The Promised Land
THE PROMISED LAND
Mary Antin's (1881–1949) autobiography, The Promised Land (1912), was published as American fears concerning masses of immigrants entering the country were reaching a climax. In 1911 the Dillingham Commission issued a report to Congress that argued that immigrants entering the country from southern and eastern Europe were not as racially or culturally desirable as ones who entered from northern and western Europe. Against the commission's recommendation that immigration be restricted, Antin celebrated both the immigrant experience and the transformation being wrought in America by eastern European immigrants such as herself. Although she did not conceal the hardships of the immigrant experience, her example seemed to suggest that America could lift any willing person up and make him or her one with the country.
Excerpts of The Promised Land had first appeared in the Atlantic Monthly, and the book became something of a sensation when it was published. Readers responded enthusiastically to Antin's assurance that the American dream did work and that even an immigrant Jewish girl from Poland could become a well-adjusted, patriotic American. Offering herself as an example of what was happening for millions of immigrants, Antin conveyed a hopeful message for the country's future. Her story describes how a girl born in a small, backward Jewish village on the edge of Russia becomes a prize-winning American author. She presents herself as an exemplary, but still typical, product of the U.S. public school system, proof that American institutions were absorbing its millions of immigrants and transforming them to create a better nation. One contemporary reviewer said that Antin's work "will do much to dissolve the gentle cynicism we take toward our so-called democracy," providing "encouragement as to our inherent possibilities." For many, her life became a perfect example of how democratic institutions, and especially the public school, were working to renew America without changing its essential character.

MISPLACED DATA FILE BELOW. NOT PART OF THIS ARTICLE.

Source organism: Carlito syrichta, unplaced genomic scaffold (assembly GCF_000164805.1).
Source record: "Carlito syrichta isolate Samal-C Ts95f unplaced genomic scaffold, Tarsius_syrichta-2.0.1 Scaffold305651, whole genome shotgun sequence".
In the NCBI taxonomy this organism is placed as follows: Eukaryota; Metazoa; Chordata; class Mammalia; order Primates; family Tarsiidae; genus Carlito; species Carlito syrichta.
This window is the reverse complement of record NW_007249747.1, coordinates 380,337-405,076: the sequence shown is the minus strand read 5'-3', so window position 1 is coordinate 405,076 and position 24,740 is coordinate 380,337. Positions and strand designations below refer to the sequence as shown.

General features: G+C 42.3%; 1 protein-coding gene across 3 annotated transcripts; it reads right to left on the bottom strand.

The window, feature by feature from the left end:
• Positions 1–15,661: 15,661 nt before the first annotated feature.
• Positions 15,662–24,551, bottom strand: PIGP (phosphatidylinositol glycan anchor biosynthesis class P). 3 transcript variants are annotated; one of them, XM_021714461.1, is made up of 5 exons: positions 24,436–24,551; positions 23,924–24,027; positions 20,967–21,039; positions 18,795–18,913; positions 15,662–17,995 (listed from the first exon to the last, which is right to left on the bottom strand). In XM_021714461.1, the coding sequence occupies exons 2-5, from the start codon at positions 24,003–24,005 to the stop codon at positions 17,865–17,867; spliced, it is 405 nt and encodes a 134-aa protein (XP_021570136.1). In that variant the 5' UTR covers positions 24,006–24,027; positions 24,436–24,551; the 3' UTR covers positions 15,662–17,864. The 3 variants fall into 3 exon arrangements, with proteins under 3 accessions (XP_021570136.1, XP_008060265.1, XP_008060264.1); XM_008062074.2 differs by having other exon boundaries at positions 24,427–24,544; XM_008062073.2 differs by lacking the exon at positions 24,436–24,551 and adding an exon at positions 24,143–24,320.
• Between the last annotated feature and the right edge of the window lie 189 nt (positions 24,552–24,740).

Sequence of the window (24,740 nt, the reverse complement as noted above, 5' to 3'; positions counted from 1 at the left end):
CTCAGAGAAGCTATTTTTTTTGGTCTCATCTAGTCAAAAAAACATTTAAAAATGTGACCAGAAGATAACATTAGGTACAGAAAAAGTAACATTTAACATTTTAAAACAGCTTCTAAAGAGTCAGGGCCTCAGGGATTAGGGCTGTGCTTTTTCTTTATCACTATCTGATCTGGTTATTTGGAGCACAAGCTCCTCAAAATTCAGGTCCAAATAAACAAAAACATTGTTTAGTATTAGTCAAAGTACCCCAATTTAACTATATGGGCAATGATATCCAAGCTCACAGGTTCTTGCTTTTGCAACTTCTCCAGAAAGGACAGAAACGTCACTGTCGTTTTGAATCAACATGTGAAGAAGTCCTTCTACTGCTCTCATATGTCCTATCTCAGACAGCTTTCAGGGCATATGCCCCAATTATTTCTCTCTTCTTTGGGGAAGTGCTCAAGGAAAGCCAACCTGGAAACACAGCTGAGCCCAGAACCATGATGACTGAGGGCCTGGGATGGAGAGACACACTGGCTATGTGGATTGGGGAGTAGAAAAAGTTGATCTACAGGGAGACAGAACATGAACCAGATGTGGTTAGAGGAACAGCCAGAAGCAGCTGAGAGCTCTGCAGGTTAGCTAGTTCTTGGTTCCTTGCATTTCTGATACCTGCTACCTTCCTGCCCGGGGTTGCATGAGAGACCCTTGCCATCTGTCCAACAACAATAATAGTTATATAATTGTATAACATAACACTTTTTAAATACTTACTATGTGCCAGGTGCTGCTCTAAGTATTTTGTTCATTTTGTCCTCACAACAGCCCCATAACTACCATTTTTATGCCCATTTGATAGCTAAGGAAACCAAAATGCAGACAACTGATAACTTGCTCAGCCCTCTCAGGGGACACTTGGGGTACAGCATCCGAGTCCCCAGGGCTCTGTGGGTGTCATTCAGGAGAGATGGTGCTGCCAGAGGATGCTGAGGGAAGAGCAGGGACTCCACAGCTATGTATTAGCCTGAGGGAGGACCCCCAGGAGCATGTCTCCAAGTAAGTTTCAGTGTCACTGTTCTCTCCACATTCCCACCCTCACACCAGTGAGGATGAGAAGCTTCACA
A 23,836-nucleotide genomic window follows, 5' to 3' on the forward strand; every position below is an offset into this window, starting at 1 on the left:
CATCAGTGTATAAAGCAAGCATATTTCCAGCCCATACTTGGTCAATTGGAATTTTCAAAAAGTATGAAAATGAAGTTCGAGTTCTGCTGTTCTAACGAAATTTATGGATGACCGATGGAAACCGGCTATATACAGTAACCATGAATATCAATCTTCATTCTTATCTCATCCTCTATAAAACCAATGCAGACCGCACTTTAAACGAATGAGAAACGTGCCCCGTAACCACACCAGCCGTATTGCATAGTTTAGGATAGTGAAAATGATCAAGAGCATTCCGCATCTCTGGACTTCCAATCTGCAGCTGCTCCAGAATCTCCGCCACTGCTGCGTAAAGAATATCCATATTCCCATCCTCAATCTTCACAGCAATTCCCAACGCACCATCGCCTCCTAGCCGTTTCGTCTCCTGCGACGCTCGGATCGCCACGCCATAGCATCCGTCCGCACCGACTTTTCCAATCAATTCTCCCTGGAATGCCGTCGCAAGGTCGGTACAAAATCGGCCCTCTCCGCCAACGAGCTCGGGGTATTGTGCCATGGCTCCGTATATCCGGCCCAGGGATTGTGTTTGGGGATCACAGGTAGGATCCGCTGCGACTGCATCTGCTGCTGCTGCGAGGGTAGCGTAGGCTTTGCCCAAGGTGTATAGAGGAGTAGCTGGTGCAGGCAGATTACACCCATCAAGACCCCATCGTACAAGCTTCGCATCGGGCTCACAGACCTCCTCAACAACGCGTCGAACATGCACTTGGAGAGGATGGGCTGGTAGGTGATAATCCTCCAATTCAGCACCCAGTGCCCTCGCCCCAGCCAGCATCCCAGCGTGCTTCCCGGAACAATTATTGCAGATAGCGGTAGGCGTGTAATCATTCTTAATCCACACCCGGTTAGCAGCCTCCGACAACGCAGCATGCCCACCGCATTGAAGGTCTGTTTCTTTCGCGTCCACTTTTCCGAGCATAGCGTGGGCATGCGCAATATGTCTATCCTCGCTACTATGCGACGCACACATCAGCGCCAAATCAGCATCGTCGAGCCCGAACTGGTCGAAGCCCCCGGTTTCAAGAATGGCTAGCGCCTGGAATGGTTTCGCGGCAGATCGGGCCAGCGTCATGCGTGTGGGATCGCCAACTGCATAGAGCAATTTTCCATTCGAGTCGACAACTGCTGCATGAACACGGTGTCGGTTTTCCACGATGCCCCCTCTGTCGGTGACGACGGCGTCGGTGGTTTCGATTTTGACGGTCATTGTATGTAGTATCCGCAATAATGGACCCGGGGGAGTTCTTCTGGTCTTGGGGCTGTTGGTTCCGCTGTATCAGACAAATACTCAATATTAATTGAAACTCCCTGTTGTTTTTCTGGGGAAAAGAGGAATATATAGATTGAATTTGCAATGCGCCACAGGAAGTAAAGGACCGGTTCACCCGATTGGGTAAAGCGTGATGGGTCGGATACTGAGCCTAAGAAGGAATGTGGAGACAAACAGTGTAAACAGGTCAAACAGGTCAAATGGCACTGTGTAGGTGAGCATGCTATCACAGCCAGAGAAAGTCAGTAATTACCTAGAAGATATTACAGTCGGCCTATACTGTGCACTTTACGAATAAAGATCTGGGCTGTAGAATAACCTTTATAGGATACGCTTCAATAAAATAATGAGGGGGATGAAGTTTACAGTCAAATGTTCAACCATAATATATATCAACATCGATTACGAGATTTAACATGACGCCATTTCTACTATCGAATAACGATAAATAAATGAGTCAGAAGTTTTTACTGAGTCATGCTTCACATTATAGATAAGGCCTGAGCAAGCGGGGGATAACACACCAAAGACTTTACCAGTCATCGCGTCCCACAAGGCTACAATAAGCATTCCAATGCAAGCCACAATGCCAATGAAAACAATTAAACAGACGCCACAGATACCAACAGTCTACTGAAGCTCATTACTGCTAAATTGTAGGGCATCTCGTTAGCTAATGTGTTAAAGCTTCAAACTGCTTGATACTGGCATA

For others, however, Antin's story obscured the dark side of the immigrant's American dream. According to this view, Antin is not the bold and optimistic immigrant who overcomes all obstacles to become a happy American but a Jew who had to sacrifice her cultural heritage in order to be accepted as an American. The educator Horace M. Kallen, who favored what he called cultural pluralism rather than melting-pot notions of American identity, describes The Promised Land "as the climax of the wave of gratulatory exhibition," the work of a "successful and happy" product of "the melting pot," who is more "self-consciously flatteringly American than the Americans" (p. 86).
A NEW NOTION OF ASSIMILATION
Antin's story is more complicated than Kallen's formulation suggests—indeed its lesson was that she could be neither American nor Jewish without being both "American" and "Jewish." The writer Randolph S. Bourne recognized the complexity of Antin's story in his important 1916 essay "Trans-National America," published in the Atlantic Monthly. Bourne argued that in The Promised Land Antin does not merely adapt herself to America but also absorbs the America who reads her into her story. By positioning her assimilated audience so that they would identify with her story, Antin challenged what the notion of "assimilation" is conventionally understood to mean. Indeed, to the mixed dismay and approval of her audience, Antin wanted to convey not merely that "she" was one of "you," but that "you," whomever that you in her audience may have been, were also one with "her."